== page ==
The Department of Labor (DOL) has issued the long-anticipated new overtime rule, which more than doubles the minimum salary requirements for employees exempt from overtime pay. Hospitality establishments such as hotels and restaurants will be particularly impacted by the new rule, and should immediately conduct a thorough audit of their employment practices and make appropriate changes to their 2017 budgets. Here are 7 things you need to know about the DOL’s new overtime rule:
- Effective December 1, 2016, the minimum annual salary for exempt employees will be increased from $23,660 to $47,476 (or from $455/week to $913/week). In addition, the minimum annual salary for exempt highly compensated employees will be increased from $100,000 to $134,004. The effective date is unlikely to change and, therefore, all hospitality establishments should ensure that they are in compliance with the new rule before December 2016.
- The new Rule applies to all businesses, large and small. There is no “minimum number of employees” requirement for these changes to apply.
- The previous test for exempt employees was based on their duties and salaries. The new rule changes only the “salary” requirement. The new rule does not make any changes to the “duties” component. For example, if an employee’s duties already satisfy the applicable exemption requirements and that employee is already receiving more than the new minimum salary, it is not necessary to reclassify that employee. However, for those employees whose duties satisfy the exemption requirement, but are receiving less than the new minimum salary, employers will either have to increase their salary to meet the new minimum or reclassify them as non-exempt.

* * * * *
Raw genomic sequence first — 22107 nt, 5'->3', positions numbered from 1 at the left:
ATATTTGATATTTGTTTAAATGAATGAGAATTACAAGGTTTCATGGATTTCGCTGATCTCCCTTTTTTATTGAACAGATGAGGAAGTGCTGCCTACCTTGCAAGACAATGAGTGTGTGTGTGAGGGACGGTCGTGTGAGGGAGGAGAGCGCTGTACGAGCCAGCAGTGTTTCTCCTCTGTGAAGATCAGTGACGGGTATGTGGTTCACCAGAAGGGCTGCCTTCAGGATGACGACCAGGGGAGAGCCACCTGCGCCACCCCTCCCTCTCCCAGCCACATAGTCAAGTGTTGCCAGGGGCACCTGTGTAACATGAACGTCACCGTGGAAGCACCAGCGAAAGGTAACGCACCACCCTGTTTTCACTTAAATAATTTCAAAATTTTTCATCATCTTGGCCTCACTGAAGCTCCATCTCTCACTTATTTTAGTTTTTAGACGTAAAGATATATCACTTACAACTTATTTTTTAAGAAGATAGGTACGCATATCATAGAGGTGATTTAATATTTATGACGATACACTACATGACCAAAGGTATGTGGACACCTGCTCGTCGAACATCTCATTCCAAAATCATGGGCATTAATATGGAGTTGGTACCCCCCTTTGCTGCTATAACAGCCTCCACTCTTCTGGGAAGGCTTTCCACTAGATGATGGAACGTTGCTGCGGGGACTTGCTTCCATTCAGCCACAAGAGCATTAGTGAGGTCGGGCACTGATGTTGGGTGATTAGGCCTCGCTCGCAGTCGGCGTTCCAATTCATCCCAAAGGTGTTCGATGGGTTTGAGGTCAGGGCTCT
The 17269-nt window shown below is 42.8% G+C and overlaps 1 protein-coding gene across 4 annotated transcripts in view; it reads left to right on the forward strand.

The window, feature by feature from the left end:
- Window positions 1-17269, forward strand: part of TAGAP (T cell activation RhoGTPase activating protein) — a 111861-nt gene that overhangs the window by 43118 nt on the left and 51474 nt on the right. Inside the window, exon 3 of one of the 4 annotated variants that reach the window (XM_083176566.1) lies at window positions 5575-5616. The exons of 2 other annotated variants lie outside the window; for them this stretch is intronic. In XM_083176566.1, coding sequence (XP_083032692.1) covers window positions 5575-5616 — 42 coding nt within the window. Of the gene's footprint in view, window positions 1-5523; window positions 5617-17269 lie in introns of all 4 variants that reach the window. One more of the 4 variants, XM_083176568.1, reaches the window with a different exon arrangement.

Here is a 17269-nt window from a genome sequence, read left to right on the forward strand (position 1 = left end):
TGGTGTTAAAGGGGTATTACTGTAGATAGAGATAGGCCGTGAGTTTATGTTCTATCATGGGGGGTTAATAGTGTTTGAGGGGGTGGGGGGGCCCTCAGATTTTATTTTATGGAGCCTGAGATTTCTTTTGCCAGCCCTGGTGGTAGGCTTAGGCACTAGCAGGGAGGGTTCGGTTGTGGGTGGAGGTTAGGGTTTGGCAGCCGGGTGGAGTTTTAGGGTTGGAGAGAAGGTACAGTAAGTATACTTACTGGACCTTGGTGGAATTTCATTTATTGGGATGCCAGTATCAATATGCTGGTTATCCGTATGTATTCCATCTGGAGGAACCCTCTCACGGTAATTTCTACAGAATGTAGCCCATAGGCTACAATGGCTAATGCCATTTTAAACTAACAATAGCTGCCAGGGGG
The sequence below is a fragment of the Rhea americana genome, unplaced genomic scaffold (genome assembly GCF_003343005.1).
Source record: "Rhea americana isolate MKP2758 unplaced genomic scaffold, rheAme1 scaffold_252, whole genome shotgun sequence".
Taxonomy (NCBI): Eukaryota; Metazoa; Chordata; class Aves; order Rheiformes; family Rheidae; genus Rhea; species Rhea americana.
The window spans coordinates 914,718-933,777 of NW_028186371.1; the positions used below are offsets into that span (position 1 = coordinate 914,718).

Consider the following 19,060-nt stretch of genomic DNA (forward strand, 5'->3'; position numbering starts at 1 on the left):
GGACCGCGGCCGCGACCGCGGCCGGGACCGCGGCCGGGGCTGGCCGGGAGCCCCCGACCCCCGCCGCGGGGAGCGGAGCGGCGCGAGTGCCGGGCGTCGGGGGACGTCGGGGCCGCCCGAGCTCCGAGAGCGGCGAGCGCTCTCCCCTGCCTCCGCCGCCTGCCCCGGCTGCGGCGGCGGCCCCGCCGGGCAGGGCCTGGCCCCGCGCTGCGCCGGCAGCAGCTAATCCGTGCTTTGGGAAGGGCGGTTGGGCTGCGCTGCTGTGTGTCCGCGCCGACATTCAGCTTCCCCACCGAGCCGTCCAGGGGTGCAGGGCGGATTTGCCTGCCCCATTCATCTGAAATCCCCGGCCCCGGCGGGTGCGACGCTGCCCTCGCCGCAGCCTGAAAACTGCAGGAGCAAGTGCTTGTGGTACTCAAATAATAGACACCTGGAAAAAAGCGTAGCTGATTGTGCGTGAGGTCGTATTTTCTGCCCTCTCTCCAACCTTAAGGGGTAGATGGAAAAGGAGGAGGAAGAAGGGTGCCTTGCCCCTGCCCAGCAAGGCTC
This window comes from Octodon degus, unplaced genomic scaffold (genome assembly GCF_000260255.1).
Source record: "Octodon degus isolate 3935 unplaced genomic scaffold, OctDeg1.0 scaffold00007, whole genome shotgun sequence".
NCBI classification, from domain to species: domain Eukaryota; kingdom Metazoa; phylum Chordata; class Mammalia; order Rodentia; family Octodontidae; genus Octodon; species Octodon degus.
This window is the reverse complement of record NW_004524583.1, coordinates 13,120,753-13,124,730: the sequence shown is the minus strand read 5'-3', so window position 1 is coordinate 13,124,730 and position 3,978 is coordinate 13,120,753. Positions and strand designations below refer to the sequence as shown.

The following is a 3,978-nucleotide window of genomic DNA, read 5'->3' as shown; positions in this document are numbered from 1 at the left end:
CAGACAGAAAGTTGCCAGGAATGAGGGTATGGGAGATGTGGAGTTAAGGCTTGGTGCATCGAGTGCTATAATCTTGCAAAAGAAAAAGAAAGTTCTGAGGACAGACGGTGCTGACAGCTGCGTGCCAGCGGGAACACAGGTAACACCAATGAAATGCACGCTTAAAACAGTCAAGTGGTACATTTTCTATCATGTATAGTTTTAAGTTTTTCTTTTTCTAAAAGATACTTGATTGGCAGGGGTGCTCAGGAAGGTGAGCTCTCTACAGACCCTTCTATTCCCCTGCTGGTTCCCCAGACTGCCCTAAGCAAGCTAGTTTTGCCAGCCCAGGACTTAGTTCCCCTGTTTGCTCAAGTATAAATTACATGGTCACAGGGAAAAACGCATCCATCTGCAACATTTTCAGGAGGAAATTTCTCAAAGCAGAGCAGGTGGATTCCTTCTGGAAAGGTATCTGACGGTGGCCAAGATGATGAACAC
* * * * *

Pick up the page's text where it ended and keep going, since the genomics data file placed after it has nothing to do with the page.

- Going forward, the minimum salaries will be automatically adjusted every 3 years. The next salary adjustments are expected to be announced on August 1, 2019, with an effective date of January 1, 2020.
- A maximum of 10% of the employee’s salary may be paid in the form of bonuses and incentive payments (including commissions) provided that they are non-discretionary. Discretionary bonuses and incentive payments may not be used.
- If an employee’s salary falls below minimum salary level for a quarter (for example, because a non-discretionary bonus was not paid), the employer must either make a catch-up payment or pay overtime.
- Hospitality establishments moving managers from salary to hourly have a duty to ensure that such now-hourly employees are not working “off the clock” (such as sending or responding to emails, attending meetings, etc.) and are provided the required, uninterrupted meal breaks. Failure to do so may lead to an FLSA lawsuit.
To learn more about the new overtime rule, you can visit the United States Department of Labor FAQ page. Have you started reviewing the rules? What are your biggest challenges?
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